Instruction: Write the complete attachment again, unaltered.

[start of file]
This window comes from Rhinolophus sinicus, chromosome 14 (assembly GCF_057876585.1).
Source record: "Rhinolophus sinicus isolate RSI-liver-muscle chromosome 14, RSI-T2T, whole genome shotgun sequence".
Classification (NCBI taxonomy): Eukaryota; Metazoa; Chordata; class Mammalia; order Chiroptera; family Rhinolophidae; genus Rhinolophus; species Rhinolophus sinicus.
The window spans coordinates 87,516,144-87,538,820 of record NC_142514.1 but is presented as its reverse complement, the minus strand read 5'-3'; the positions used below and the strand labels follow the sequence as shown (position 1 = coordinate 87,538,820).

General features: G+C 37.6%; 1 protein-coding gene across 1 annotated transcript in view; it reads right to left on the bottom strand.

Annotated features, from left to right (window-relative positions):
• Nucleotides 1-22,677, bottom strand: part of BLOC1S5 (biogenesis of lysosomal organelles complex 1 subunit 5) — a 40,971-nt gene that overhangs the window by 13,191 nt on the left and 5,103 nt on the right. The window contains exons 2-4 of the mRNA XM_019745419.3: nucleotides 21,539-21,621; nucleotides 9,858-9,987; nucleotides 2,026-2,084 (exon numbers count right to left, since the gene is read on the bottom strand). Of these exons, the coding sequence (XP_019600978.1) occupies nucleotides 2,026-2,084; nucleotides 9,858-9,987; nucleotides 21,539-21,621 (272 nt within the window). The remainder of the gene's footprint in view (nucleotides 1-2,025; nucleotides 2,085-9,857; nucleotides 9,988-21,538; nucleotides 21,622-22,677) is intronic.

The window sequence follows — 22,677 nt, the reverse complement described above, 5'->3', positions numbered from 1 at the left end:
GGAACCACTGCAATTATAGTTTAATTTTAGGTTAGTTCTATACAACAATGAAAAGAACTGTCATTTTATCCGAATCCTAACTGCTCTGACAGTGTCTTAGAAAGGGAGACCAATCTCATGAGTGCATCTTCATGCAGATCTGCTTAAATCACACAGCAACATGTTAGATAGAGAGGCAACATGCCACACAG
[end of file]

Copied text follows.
This window comes from Rhinolophus sinicus, chromosome 14 (assembly GCF_057876585.1).
Source record: "Rhinolophus sinicus isolate RSI-liver-muscle chromosome 14, RSI-T2T, whole genome shotgun sequence".
Classification (NCBI taxonomy): Eukaryota; Metazoa; Chordata; class Mammalia; order Chiroptera; family Rhinolophidae; genus Rhinolophus; species Rhinolophus sinicus.
The window spans coordinates 87,516,144-87,538,820 of record NC_142514.1 but is presented as its reverse complement, the minus strand read 5'-3'; the positions used below and the strand labels follow the sequence as shown (position 1 = coordinate 87,538,820).

General features: G+C 37.6%; 1 protein-coding gene across 1 annotated transcript in view; it reads right to left on the bottom strand.

Annotated features, from left to right (window-relative positions):
• Nucleotides 1-22,677, bottom strand: part of BLOC1S5 (biogenesis of lysosomal organelles complex 1 subunit 5) — a 40,971-nt gene that overhangs the window by 13,191 nt on the left and 5,103 nt on the right. The window contains exons 2-4 of the mRNA XM_019745419.3: nucleotides 21,539-21,621; nucleotides 9,858-9,987; nucleotides 2,026-2,084 (exon numbers count right to left, since the gene is read on the bottom strand). Of these exons, the coding sequence (XP_019600978.1) occupies nucleotides 2,026-2,084; nucleotides 9,858-9,987; nucleotides 21,539-21,621 (272 nt within the window). The remainder of the gene's footprint in view (nucleotides 1-2,025; nucleotides 2,085-9,857; nucleotides 9,988-21,538; nucleotides 21,622-22,677) is intronic.

The window sequence follows — 22,677 nt, the reverse complement described above, 5'->3', positions numbered from 1 at the left end:
GGAACCACTGCAATTATAGTTTAATTTTAGGTTAGTTCTATACAACAATGAAAAGAACTGTCATTTTATCCGAATCCTAACTGCTCTGACAGTGTCTTAGAAAGGGAGACCAATCTCATGAGTGCATCTTCATGCAGATCTGCTTAAATCACACAGCAACATGTTAGATAGAGAGGCAACATGCCACACAG